Global Youth Service Day: From Online Community to Civic Action - Youth Change the Image of a City
What started as an online Facebook group in Tripoli is now a thriving network of youth civic organizations making a positive impact in cities throughout the Middle East. On April 20-22, 2012, millions of youth in over 100 countries are taking part in Global Youth Service Day (GYSD), the largest annual campaign that mobilizes children and youth to improve their communities by participating in service and service-learning projects. In honor of Global Youth Service Day 2012, IREX is pleased to share the story of We Love Tripoli (WLT), an organization in Tripoli, Lebanon that is observing the GYSD spirit all year round through youth-led civic engagement projects.
Although Lebanon’s Civil War officially ended in 1990, political and religious divides still exist today. The historic city of Tripoli is one of the most divided and conflict-prone. When asked about how WLT is working to break down these deeply rooted barriers, WLT’s Director, Taha Naji, had this to say:
“We are taking matters into our own hands and transforming the image of our city. Unlike forces that attempt to make their mark through frequent bombings, WLT is spearheading a revolution for change by engaging Tripoli’s young citizens across different political and sectarian divides to volunteer in their communities, and work for the common cause of improving the conditions in our city."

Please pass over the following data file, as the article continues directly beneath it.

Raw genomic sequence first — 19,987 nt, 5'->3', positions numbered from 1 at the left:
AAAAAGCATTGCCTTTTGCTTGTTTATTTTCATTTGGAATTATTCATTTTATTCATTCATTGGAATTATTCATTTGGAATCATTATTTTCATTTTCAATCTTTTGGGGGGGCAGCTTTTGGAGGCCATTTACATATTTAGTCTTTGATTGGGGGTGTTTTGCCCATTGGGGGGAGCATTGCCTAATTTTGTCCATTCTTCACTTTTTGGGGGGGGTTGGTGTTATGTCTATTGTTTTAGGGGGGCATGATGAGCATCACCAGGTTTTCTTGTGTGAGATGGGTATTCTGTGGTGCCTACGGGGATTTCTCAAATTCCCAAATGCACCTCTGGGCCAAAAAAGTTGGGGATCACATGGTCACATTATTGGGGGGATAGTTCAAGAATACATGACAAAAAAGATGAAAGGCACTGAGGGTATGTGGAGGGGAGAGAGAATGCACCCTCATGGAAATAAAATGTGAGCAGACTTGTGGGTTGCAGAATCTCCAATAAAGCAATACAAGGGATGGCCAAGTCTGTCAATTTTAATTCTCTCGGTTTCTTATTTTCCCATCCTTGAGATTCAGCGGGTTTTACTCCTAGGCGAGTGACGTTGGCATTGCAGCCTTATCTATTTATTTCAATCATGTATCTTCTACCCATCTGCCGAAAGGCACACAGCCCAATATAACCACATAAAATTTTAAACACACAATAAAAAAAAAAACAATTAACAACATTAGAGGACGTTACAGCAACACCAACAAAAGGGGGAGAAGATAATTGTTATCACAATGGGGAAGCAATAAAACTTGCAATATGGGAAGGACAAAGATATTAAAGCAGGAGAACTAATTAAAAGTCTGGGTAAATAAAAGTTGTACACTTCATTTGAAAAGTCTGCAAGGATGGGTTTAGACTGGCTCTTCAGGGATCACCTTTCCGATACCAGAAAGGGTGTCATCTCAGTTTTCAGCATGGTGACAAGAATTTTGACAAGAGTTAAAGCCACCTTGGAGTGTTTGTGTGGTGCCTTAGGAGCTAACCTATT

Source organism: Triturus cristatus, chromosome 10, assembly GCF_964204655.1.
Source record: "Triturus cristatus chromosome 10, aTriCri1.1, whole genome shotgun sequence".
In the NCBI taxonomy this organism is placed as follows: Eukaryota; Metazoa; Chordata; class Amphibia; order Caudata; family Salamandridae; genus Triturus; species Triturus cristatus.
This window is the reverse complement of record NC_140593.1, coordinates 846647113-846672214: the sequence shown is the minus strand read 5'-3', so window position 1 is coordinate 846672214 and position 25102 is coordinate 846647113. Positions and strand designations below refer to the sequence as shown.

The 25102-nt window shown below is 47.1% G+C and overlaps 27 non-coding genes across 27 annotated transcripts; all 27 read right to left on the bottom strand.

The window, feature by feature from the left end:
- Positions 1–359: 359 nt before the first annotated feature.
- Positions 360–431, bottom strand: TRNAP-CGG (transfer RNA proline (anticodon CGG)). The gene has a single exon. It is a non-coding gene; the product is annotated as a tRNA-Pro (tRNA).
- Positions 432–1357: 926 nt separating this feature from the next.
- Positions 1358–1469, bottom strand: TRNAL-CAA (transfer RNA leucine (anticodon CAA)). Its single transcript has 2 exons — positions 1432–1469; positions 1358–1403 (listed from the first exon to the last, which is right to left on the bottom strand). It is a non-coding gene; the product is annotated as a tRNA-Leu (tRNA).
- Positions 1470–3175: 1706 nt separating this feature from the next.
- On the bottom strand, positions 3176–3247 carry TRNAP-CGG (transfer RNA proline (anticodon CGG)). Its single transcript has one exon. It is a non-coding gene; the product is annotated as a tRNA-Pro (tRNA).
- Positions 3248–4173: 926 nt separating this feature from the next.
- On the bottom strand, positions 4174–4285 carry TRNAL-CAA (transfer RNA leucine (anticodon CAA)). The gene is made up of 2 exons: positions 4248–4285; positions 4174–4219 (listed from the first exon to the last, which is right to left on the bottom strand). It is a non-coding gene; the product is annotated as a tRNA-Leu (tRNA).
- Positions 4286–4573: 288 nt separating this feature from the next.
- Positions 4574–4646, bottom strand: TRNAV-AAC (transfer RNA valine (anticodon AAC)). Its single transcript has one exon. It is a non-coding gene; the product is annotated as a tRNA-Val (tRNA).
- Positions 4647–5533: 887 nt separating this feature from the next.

WLT was established after sectarian violence rocked Lebanon in 2008 as an online Facebook community of about 4,000 youth who wanted to change Tripoli’s image. Through the Youth Community Empowerment Program, IREX and IREX Europe began working with WLT to become an NGO by providing ongoing technical support and developing its online e-volunteer management system, where youth can organize volunteering projects to address common community issues.
WLT is now a sustainable NGO with over 13,000 likes on Facebook, a network of over 800 active volunteers, and implemented over 50 projects. Examples of these include city clean ups, collecting and redistributing clothing to the poor, conflict mitigation trainings, and regular visits to orphanages.
Their most popular campaign is called “Walk as You Shoot,” where large groups of youth from different backgrounds walk the streets to take pictures of Tripoli and share them on traditional and social media. The images are sending a message to the public that the youth are preserving their city’s heritage and moving forward together in a peaceful manner. “Shoot as You Walk” has spawned other cities in the region to do the same series, including Jerusalem, Gaza, Casablanca, Sousse, Cairo and Amman.
Recently, 11 more “We Love” groups formed emulating the WLT model, which includes Egypt, Jordan, Lebanon, Morocco, Tunisia, and Palestine. Together they make up the “We Love Network,” which was presented by Naji at an IREX supported conference in Tunisia to 34 other youth civic activists. As a result, more than 40 prospective groups are in the finalizing stage of forming their own local “We Love” initiative.
The Youth Community Empowerment Program promoted tolerance and conflict mitigation among ethnically and religiously diverse youth of Lebanon. It is funded by the Global Opportunities Fund of the British Foreign & Commonwealth Office and is implemented by IREX Europe and IREX.